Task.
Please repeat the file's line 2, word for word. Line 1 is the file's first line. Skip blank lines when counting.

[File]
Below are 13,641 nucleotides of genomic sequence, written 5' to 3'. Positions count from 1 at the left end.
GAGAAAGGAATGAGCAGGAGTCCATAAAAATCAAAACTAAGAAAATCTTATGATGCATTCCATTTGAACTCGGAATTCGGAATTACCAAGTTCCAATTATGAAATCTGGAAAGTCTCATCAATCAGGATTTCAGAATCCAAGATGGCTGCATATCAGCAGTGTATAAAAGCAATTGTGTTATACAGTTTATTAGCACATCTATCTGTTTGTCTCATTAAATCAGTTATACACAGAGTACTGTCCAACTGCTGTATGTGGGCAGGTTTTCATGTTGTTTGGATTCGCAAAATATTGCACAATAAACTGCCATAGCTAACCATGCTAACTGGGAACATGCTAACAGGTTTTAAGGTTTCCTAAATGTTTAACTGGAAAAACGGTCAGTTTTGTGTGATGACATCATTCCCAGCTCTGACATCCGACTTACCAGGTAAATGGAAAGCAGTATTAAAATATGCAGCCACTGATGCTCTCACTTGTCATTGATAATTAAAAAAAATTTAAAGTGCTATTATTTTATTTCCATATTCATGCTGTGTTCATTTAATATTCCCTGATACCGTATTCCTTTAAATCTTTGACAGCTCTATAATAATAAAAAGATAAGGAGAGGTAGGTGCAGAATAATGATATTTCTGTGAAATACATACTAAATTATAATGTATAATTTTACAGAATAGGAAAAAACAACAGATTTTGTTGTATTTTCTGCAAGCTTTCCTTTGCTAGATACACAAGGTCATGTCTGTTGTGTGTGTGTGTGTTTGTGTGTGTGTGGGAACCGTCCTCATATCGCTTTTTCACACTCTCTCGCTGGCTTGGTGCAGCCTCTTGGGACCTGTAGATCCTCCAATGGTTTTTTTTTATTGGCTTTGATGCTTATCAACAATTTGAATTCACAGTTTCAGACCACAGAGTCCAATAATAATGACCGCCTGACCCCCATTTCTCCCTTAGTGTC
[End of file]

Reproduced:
GAGAAAGGAATGAGCAGGAGTCCATAAAAATCAAAACTAAGAAAATCTTATGATGCATTCCATTTGAACTCGGAATTCGGAATTACCAAGTTCCAATTATGAAATCTGGAAAGTCTCATCAATCAGGATTTCAGAATCCAAGATGGCTGCATATCAGCAGTGTATAAAAGCAATTGTGTTATACAGTTTATTAGCACATCTATCTGTTTGTCTCATTAAATCAGTTATACACAGAGTACTGTCCAACTGCTGTATGTGGGCAGGTTTTCATGTTGTTTGGATTCGCAAAATATTGCACAATAAACTGCCATAGCTAACCATGCTAACTGGGAACATGCTAACAGGTTTTAAGGTTTCCTAAATGTTTAACTGGAAAAACGGTCAGTTTTGTGTGATGACATCATTCCCAGCTCTGACATCCGACTTACCAGGTAAATGGAAAGCAGTATTAAAATATGCAGCCACTGATGCTCTCACTTGTCATTGATAATTAAAAAAAATTTAAAGTGCTATTATTTTATTTCCATATTCATGCTGTGTTCATTTAATATTCCCTGATACCGTATTCCTTTAAATCTTTGACAGCTCTATAATAATAAAAAGATAAGGAGAGGTAGGTGCAGAATAATGATATTTCTGTGAAATACATACTAAATTATAATGTATAATTTTACAGAATAGGAAAAAACAACAGATTTTGTTGTATTTTCTGCAAGCTTTCCTTTGCTAGATACACAAGGTCATGTCTGTTGTGTGTGTGTGTGTTTGTGTGTGTGTGGGAACCGTCCTCATATCGCTTTTTCACACTCTCTCGCTGGCTTGGTGCAGCCTCTTGGGACCTGTAGATCCTCCAATGGTTTTTTTTTATTGGCTTTGATGCTTATCAACAATTTGAATTCACAGTTTCAGACCACAGAGTCCAATAATAATGACCGCCTGACCCCCATTTCTCCCTTAGTGTC